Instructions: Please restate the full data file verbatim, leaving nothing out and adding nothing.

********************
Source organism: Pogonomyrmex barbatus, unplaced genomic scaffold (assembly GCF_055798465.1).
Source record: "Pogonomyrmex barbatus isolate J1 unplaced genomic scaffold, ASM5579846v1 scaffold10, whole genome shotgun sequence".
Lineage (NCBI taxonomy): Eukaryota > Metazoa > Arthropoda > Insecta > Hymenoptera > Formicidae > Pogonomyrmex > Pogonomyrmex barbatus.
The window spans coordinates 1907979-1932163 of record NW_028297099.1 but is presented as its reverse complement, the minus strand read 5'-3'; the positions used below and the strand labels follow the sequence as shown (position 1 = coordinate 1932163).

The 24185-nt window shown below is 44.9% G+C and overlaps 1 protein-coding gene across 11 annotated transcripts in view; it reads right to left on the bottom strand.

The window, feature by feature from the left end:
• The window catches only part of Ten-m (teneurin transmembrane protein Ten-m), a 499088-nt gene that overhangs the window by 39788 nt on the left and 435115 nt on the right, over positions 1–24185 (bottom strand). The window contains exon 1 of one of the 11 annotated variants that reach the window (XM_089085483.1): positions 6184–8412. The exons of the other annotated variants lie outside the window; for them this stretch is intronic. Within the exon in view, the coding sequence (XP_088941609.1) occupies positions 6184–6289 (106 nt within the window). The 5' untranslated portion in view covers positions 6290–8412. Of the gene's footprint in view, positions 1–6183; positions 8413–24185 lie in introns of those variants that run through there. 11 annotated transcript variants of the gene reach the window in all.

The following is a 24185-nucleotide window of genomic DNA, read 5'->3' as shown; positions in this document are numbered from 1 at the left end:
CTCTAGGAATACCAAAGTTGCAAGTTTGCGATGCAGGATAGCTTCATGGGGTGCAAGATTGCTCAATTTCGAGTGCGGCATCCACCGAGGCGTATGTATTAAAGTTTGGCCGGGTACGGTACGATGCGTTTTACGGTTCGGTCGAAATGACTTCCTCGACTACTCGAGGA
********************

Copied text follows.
Source organism: Pogonomyrmex barbatus, unplaced genomic scaffold (assembly GCF_055798465.1).
Source record: "Pogonomyrmex barbatus isolate J1 unplaced genomic scaffold, ASM5579846v1 scaffold10, whole genome shotgun sequence".
Lineage (NCBI taxonomy): Eukaryota > Metazoa > Arthropoda > Insecta > Hymenoptera > Formicidae > Pogonomyrmex > Pogonomyrmex barbatus.
The window spans coordinates 1907979-1932163 of record NW_028297099.1 but is presented as its reverse complement, the minus strand read 5'-3'; the positions used below and the strand labels follow the sequence as shown (position 1 = coordinate 1932163).

The 24185-nt window shown below is 44.9% G+C and overlaps 1 protein-coding gene across 11 annotated transcripts in view; it reads right to left on the bottom strand.

The window, feature by feature from the left end:
• The window catches only part of Ten-m (teneurin transmembrane protein Ten-m), a 499088-nt gene that overhangs the window by 39788 nt on the left and 435115 nt on the right, over positions 1–24185 (bottom strand). The window contains exon 1 of one of the 11 annotated variants that reach the window (XM_089085483.1): positions 6184–8412. The exons of the other annotated variants lie outside the window; for them this stretch is intronic. Within the exon in view, the coding sequence (XP_088941609.1) occupies positions 6184–6289 (106 nt within the window). The 5' untranslated portion in view covers positions 6290–8412. Of the gene's footprint in view, positions 1–6183; positions 8413–24185 lie in introns of those variants that run through there. 11 annotated transcript variants of the gene reach the window in all.

The following is a 24185-nucleotide window of genomic DNA, read 5'->3' as shown; positions in this document are numbered from 1 at the left end:
CTCTAGGAATACCAAAGTTGCAAGTTTGCGATGCAGGATAGCTTCATGGGGTGCAAGATTGCTCAATTTCGAGTGCGGCATCCACCGAGGCGTATGTATTAAAGTTTGGCCGGGTACGGTACGATGCGTTTTACGGTTCGGTCGAAATGACTTCCTCGACTACTCGAGGA